Are libraries a feminist issue?

// 10 May 2012

Hipster Librarian.jpg

Are libraries a feminist issue?

This is a question that I have been thinking about in the last few weeks. I am due to do a talk at the Victoria Baths Fanzine Convention in Manchester a week on Saturday, and this is one of the tangents I seem to have gone off on while pondering the wider area of women, fanzines, punk, riot grrrl and feminism. There are a lot of zines and websites about libraries, and they are frequently written by women.

I don’t have any stats to back it up, but its been my experience that the libraries I’ve worked at here in the UK have all been female dominated. Some more blatently so than others, but as a rule I’d say at least 70% female, and in some very small libraries, 99%-100% female. Libraries are classed as being in the public sector by the way, and in the UK we have two women’s libraries, one in London, one in Glasgow. They aren’t related to each other, they just happen to both be called The Women’s Library.

In mid March London Metropolitan University, who are responsible for the Women’s Library in London, announced that they will be seeking a new home, custodian or sponser for the Women’s Library collections. If a new home cannot be found by the end of December 2012, the Library will move to opening hours of one day per week for a period of three years, with a further review at the end of that period.

You can read the full announcement from London Metropolitan University here

and The Guardian have also been covering the story.

I don’t live in London, but I’ve used the Women’s Library for research on many occasions now. I’ve found the staff to be approachable and friendly, and the reading room is accessible both in the physical sense but also in the sense that accessing it doesn’t involve masses of layers of bureaucracy. There doesn’t appear to be a criteria you have to satisfy to access the collection, you don’t have to apply months in advance, and as long as you abide by the reading room rules (which are sensible) then you can use the collection. Without the Women’s Library both the punk women series and the Shocking Pink piece would both have had substantial holes in them.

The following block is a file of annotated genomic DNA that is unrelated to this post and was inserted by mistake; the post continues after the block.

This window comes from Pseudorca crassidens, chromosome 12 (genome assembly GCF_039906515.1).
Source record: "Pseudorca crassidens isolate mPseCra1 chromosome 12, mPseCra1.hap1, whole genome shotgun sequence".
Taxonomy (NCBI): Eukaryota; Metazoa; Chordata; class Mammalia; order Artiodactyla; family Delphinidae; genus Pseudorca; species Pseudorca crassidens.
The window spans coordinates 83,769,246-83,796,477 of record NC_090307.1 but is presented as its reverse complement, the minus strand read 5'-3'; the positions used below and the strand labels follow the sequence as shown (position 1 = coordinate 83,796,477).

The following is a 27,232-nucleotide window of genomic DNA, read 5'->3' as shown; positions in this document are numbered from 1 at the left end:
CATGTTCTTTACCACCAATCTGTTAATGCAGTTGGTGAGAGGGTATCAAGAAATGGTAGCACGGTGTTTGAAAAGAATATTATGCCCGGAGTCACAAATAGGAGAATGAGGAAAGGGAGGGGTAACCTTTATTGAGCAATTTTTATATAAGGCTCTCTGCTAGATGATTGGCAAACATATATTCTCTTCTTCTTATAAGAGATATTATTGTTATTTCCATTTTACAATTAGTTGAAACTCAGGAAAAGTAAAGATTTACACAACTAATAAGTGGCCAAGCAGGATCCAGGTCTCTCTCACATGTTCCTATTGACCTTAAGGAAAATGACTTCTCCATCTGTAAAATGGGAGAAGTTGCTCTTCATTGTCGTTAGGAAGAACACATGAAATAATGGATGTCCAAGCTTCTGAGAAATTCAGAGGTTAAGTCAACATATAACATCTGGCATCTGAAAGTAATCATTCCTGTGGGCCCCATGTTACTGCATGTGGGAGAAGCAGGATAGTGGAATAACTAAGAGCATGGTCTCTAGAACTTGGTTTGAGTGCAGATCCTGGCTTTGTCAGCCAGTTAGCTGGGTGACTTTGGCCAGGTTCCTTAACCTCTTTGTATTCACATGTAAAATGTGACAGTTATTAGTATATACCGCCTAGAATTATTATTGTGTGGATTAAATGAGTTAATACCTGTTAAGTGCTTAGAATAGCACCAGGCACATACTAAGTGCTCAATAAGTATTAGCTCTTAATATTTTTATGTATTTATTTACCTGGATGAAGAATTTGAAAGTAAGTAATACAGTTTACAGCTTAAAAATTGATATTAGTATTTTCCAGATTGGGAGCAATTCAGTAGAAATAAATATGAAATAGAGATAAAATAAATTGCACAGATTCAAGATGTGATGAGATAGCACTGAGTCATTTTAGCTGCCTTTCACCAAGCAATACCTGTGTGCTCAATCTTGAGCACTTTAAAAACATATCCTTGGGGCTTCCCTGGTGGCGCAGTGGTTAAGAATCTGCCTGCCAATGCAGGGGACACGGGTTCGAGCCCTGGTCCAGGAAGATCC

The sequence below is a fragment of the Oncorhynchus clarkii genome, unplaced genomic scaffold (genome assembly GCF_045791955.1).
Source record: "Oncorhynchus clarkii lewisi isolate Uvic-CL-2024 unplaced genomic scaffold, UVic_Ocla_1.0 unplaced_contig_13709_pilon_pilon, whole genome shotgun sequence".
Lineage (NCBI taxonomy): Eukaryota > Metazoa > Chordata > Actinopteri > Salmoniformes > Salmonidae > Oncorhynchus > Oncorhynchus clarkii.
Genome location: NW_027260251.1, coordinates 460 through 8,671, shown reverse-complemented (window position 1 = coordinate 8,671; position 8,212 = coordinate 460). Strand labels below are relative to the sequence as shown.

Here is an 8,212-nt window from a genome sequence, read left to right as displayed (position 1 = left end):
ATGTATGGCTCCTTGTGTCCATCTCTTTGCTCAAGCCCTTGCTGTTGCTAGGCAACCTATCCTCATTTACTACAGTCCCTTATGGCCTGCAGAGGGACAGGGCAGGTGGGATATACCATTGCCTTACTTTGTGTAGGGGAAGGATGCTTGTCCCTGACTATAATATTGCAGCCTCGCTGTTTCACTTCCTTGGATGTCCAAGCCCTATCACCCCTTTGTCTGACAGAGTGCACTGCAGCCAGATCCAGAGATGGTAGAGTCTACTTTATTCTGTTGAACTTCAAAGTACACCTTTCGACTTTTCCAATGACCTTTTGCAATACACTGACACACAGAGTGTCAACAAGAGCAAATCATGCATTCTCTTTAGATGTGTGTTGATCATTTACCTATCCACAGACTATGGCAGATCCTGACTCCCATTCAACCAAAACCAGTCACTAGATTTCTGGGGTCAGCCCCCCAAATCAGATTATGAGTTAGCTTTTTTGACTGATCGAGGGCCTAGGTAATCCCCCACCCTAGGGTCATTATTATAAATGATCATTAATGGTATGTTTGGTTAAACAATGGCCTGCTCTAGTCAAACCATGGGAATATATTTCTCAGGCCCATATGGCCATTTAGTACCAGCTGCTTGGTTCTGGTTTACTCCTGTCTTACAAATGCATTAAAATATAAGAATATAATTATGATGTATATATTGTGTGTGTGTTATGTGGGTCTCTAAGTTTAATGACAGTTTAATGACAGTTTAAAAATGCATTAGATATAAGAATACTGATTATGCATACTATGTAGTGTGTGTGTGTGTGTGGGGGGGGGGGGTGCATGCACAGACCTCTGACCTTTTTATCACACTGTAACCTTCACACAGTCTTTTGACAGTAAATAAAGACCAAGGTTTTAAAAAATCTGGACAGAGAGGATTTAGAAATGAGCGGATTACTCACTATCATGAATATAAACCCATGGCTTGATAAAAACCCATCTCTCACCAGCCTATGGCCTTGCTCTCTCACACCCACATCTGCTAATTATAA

But don’t just take my word for it, read the save the women’s library blog. There you will find good information about the library, and why the library deserves to be saved.

Libraries are not just places to go when the weathers cold, when you want to borrow a DVD, when you want to apply for a job online, they are also archives. They store things. The Women’s Library in London stores women’s history, and if it goes, so will a lot of that history.

On a similar theme of libraries suddenly looking financially vulnerable, the Working Class Movement Library in Salford, which includes an impressive archive of feminist pamphlets, journals, ephemera and publications within its collections, announced a massive fundraising drive late last year following funding cuts from Salford Council. Salford is a Labour council and, as such, has been especially hard hit by local government spending cuts.

As with the Women’s Library in London, I’ve used the WCML to research women and punk. The two collections are very different in many ways, but there is occasional overlap: Both have the entire run of Spare Rib for example. But if you wanted to research Margaret Ashton, suffragist, pacifist and first female city councillor in Manchester, then the WCML would probably be a key stop on your research journey.

“We are recognised at home and abroad as one of Britain’s most important collections of working class history. We are open for everyone to use without charge. The breadth and depth of the archives, books and artefacts makes the Library a vast and unique collection, capturing the stories and struggles of ordinary people’s efforts to improve their world. Tony Benn has called us ‘one of the greatest educational institutions in Britain’.”

They say on their website, adding:

“Our founders Ruth and Eddie Frow started the Library in their own home, driven by the belief that working people should remember and value their own history. Together they rescued countless items which would have otherwise been lost to the future. In these turbulent times that history has never been more relevant – and the survival of the Library will depend on the generosity of our supporters.”

In the US, there is a wikispace devoted to women in libraries, which describes itself as being somewhere writers can review “books, films and other publications of interest to the feminist library community”

Do we have a feminist library community in the UK? certainly I know feminists who work in libraries and, while I’ll accept that there’s an informal network of librarians and library assistants in the Greater Manchester area who are of a similar mindset, social group, have similar politics and tastes in music, I’m not aware of a specific network of feminist librarians in the vicinity. Modernists, certainly, emos and goths most definitely, and in many ways we are all Warrior Librarians and often a bit Unshelved as well, though – again – both US sites. Some things are universal though…

Picture of a woman sitting on top of a bookcase, entitled ‘Hipster Librarian’, by Super Furry Librarian. Used via a flickr creative commons licence